The word nepos is occasionally extended beyond the usual meanings of "nephew" or "grandson" to include cousin relationships, but it is used for blood relationships, and a claimed usage of the term as indicated here needs to be backed up by examples showing that the term could be used in that way, something that was not done. Also, even though such an extension of "nephew" might look reasonable enough to modern eyes, it is difficult to see how the term consobrinus would extend in this way. This step-relationship is not a feasible explanation for the relationship between Robert and Guillaume.

Assuming that we are looking for a blood relationship, the question of whether Robert II was related to Guillaume III(V) by way of his father Hugues Capet is easily answered. Hugues and Guillaume were first cousins twice-removed (i.e., consanguinity degree 2:4), so that Robert and Guillaume were second-cousins once-removed (consanguinity 3:4). Furthermore, enough is known of the ancestries of Hugues Capet and Guillaume III(V) to be assured that there was no closer relationship between Hugues and Guillaume. This relationship is shown in the following table.

However, it is extremely unlikely that this known relationship can explain the words nepos and consobrinus which appear in the two sources. Both of these words suggest a relationship that is closer than that of second-cousin once-removed. The obvious conclusion is that these words were used to describe a relationship that came by way of Robert's mother Adélaïde.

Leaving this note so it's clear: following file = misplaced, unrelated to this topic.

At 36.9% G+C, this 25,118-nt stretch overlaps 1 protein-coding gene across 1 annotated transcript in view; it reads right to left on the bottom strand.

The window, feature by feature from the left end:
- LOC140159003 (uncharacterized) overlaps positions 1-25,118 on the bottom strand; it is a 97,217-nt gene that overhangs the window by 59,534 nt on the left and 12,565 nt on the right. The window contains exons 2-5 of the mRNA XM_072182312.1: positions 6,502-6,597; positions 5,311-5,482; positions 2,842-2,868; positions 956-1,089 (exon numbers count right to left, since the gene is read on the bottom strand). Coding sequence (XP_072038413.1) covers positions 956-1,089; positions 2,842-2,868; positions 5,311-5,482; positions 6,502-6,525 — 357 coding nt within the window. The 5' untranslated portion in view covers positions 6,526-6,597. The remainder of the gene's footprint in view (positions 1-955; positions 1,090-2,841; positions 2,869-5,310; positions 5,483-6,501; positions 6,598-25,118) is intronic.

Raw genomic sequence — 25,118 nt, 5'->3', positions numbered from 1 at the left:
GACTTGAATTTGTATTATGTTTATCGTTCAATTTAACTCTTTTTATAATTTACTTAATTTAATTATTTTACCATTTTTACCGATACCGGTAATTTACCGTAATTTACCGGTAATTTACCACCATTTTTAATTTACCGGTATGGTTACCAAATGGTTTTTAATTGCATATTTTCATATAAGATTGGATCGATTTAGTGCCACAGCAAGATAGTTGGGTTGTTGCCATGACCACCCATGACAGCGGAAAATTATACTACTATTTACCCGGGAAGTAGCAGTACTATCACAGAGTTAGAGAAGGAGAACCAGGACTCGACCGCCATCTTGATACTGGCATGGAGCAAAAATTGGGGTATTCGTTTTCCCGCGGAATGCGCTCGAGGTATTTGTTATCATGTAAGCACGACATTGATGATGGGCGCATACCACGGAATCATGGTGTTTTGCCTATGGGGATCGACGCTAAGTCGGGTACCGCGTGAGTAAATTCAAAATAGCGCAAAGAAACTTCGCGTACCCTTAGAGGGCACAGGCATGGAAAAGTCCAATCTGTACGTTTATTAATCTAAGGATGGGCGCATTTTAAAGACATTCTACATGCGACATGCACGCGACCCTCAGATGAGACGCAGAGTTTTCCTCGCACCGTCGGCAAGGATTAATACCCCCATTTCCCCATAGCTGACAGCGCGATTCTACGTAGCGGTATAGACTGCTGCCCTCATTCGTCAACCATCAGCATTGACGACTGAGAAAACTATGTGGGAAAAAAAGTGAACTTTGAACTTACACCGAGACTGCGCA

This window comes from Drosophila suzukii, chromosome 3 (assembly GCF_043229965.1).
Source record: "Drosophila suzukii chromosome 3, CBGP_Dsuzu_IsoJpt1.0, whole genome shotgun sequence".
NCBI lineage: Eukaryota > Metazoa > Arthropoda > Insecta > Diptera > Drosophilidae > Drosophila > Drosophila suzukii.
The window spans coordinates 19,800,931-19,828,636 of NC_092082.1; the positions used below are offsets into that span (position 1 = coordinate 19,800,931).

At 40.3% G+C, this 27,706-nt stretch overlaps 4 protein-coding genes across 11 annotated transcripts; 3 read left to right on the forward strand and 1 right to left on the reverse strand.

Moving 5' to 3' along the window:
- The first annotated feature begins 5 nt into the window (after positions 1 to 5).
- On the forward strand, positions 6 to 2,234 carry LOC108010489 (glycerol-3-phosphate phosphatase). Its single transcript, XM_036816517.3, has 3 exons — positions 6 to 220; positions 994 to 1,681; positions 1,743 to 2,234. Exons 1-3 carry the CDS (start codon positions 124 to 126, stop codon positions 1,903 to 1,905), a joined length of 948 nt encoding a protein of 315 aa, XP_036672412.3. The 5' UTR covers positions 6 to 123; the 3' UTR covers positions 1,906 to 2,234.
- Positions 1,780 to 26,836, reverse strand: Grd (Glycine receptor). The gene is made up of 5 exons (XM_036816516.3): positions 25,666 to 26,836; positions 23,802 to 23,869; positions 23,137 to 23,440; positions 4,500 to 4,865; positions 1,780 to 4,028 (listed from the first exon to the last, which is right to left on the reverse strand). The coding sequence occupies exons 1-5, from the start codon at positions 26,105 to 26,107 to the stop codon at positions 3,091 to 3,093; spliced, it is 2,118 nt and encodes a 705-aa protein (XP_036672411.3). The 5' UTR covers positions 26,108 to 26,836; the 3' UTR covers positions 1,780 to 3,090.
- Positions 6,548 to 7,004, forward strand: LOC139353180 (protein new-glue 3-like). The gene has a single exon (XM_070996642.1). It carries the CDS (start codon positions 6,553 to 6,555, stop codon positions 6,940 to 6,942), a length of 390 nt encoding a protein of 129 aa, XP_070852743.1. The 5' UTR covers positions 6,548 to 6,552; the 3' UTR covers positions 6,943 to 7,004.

This leads naturally to the Translatio sancti Maglorii, which states that Adélaïde was the daughter of a count of Poitou. If this is correct, Guillaume I(III) "Tête-d'Étoupe" is the only count of Poitou who would make a chronologically plausible father for Adélaïde. Merlet believed that the statement about Adélaïde was written as early as the late tenth century [Merlet (1895), 254, n. 4]. However, Lot showed that the Translatio sancti Maglorii was not composed earlier than the middle of the eleventh century, and that it was incorrect concerning a number of events in the tenth century [Lot (1899-1900), 65; the passage about Adélaïde is not mentioned in this article]. Thus, this statement on Adélaïde's parentage comes from a noncontemporary source of uncertain reliability. Nevertheless, the statement about Adélaïde from Translatio sancti Maglorii receives support from the independent evidence of Richer and the Bourgueil charter. Taken together, these sources suggest that Adélaïde was a daughter of Guillaume I(III) Tête-d'Étoupe, count of Poitou and duke of Aquitaine.